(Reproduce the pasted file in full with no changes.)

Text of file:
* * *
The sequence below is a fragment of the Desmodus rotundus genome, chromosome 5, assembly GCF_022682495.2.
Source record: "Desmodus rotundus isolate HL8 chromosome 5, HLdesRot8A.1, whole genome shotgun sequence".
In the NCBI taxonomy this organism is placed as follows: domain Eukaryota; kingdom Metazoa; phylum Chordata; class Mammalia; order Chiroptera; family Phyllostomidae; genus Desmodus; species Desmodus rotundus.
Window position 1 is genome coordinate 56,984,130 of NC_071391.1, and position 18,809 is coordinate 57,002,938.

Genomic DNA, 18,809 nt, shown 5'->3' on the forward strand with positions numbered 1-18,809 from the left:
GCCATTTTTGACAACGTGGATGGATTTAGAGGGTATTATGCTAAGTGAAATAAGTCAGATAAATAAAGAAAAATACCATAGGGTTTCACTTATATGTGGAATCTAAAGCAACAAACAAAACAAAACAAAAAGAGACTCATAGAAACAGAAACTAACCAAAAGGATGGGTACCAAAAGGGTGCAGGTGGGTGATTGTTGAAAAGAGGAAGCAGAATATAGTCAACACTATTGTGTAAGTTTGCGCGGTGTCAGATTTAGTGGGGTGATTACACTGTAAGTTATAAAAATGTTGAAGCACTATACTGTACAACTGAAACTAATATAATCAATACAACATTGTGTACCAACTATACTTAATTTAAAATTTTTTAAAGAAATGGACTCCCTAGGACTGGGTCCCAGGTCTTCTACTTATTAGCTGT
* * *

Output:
The sequence below is a fragment of the Desmodus rotundus genome, chromosome 5, assembly GCF_022682495.2.
Source record: "Desmodus rotundus isolate HL8 chromosome 5, HLdesRot8A.1, whole genome shotgun sequence".
In the NCBI taxonomy this organism is placed as follows: domain Eukaryota; kingdom Metazoa; phylum Chordata; class Mammalia; order Chiroptera; family Phyllostomidae; genus Desmodus; species Desmodus rotundus.
Window position 1 is genome coordinate 56,984,130 of NC_071391.1, and position 18,809 is coordinate 57,002,938.

Genomic DNA, 18,809 nt, shown 5'->3' on the forward strand with positions numbered 1-18,809 from the left:
GCCATTTTTGACAACGTGGATGGATTTAGAGGGTATTATGCTAAGTGAAATAAGTCAGATAAATAAAGAAAAATACCATAGGGTTTCACTTATATGTGGAATCTAAAGCAACAAACAAAACAAAACAAAAAGAGACTCATAGAAACAGAAACTAACCAAAAGGATGGGTACCAAAAGGGTGCAGGTGGGTGATTGTTGAAAAGAGGAAGCAGAATATAGTCAACACTATTGTGTAAGTTTGCGCGGTGTCAGATTTAGTGGGGTGATTACACTGTAAGTTATAAAAATGTTGAAGCACTATACTGTACAACTGAAACTAATATAATCAATACAACATTGTGTACCAACTATACTTAATTTAAAATTTTTTAAAGAAATGGACTCCCTAGGACTGGGTCCCAGGTCTTCTACTTATTAGCTGT